Nirodhah refers to the restraint of the vrittis, or thought waves. This is also commonly understood as the cessation of thought waves.
Put all of the words together and YS 1.2 can be understood as:
Yoga (samadhi) is the restraint of the thought waves in the mind
This is the definition of yoga as it is in the Yoga Sutras.
Last fall, ESPN visited Ghosh's Yoga College in Kolkata. Julia Henderson, a producer for 30 for 30 Podcasts was researching the roots of Ghosh Yoga for their new series about Bikram Choudhury. It comes out tomorrow.
The purpose of the trip was to look into the world of yoga, before Bikram was in the US. We stayed at the Great Eastern Hotel (which once housed the family of Buddha Bose), and Julia interviewed Ghosh family members and other teachers in the tradition.
As anyone who has visited Kolkata knows, the trip always seems to be whirlwind and this was no exception. Between jet lag, culture shock (it was her first time there), a busy interview schedule, there was never a dull moment. The first interview was at Ghosh's College with Muktamala Mitra. That was followed by interviews with Dr. PS Das, Mukul Dutta (student of Bishnu Ghosh) and several more. Between interviews, we spent our time walking through Kolkata or packing ourselves into Ubers, both of which give you a full sensory experience. (Think honking, lots of smells and more!) For me, this was coupled with making sure the new trainees were settling into Ghosh's Yoga College and that the beginning of the training was running smoothly.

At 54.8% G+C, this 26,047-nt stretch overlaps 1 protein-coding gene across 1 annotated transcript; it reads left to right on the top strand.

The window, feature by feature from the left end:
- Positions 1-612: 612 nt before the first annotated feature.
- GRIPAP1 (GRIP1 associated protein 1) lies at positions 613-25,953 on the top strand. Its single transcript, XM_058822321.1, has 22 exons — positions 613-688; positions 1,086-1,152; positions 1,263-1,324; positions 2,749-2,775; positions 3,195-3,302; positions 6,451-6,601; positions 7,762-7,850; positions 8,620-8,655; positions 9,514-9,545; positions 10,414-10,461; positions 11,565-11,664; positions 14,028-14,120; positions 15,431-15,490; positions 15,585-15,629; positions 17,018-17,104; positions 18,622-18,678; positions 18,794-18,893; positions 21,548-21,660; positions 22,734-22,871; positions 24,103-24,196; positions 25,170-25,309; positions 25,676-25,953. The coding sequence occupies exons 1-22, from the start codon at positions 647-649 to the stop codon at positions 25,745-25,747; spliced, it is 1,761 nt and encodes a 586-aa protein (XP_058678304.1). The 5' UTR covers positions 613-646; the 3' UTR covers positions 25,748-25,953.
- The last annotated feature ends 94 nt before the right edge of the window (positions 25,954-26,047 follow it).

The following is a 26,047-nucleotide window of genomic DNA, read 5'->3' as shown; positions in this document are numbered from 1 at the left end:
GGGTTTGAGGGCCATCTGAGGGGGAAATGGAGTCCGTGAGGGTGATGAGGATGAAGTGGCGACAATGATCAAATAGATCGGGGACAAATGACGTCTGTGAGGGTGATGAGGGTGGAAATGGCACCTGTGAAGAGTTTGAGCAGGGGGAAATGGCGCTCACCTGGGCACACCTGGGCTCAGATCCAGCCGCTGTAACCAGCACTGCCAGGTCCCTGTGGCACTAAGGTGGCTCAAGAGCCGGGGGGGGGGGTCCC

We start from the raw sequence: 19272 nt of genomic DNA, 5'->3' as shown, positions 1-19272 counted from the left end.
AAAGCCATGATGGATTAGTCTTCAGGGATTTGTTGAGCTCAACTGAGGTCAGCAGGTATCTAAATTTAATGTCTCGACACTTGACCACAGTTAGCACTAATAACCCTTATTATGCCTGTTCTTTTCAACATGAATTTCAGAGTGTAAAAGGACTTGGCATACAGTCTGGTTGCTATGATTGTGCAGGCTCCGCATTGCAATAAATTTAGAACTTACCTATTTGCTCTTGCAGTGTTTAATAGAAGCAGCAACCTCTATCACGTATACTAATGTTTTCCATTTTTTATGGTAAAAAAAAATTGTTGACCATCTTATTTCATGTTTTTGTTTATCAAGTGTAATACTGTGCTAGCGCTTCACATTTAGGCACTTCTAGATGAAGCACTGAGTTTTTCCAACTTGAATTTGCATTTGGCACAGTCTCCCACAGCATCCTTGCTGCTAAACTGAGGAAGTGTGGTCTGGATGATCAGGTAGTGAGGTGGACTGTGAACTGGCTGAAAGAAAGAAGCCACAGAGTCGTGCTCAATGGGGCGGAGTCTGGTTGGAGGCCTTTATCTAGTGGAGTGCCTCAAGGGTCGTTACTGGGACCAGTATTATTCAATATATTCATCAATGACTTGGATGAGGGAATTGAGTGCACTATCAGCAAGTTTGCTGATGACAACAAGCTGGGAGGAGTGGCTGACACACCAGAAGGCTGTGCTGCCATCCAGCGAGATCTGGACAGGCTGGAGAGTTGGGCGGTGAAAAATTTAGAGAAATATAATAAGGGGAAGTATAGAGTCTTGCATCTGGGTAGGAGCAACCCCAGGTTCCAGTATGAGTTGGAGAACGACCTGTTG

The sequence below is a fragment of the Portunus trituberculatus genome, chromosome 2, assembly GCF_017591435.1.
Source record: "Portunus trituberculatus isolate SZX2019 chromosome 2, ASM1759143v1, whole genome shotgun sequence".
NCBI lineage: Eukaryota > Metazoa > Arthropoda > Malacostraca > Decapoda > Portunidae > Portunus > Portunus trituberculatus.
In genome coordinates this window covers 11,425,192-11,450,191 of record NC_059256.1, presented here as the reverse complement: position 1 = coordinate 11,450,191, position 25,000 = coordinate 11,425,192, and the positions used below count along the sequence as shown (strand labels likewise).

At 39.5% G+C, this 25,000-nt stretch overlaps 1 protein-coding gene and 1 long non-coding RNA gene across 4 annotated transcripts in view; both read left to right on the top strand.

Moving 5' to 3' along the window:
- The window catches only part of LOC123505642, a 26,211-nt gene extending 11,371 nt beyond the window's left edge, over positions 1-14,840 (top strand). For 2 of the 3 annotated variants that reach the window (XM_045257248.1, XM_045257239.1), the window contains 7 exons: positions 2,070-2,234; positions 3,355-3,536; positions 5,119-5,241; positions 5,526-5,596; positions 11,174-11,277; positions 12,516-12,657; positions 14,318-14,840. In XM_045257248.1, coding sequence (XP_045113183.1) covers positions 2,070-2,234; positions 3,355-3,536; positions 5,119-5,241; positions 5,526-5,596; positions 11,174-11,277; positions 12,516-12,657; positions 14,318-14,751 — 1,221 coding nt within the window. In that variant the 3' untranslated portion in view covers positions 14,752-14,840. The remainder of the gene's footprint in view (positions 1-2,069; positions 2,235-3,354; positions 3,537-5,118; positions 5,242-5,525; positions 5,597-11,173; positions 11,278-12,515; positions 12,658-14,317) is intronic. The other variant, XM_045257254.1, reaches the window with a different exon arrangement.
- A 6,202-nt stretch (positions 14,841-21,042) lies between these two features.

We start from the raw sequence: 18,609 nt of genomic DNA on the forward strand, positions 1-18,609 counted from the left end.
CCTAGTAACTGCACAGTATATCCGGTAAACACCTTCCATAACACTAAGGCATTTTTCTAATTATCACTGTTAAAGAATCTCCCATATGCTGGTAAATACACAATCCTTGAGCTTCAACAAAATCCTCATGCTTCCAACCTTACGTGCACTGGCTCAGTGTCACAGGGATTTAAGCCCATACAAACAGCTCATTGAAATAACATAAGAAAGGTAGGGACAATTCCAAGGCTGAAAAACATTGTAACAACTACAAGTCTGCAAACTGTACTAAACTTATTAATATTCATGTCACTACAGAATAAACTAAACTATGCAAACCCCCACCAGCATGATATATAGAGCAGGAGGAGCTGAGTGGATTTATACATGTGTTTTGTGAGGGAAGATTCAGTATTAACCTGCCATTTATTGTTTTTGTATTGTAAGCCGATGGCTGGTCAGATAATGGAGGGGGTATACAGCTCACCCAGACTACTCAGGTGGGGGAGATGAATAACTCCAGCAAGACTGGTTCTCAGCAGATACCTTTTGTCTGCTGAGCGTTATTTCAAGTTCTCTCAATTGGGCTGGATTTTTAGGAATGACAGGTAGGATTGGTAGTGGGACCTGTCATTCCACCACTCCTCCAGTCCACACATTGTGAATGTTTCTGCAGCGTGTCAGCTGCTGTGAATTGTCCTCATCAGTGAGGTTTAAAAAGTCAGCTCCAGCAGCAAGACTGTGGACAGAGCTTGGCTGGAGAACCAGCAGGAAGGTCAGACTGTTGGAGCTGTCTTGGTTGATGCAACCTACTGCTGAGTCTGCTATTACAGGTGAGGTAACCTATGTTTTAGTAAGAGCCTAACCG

The trip went smoothly, now let's see what the podcast has to say!
I recently added fasting to my yoga practice. For one day each week I don't eat. It's not for losing weight, to look different or even for health purposes of any sort. I am fasting to clarify my relationship between my body and mind and to understand how what I eat affects both.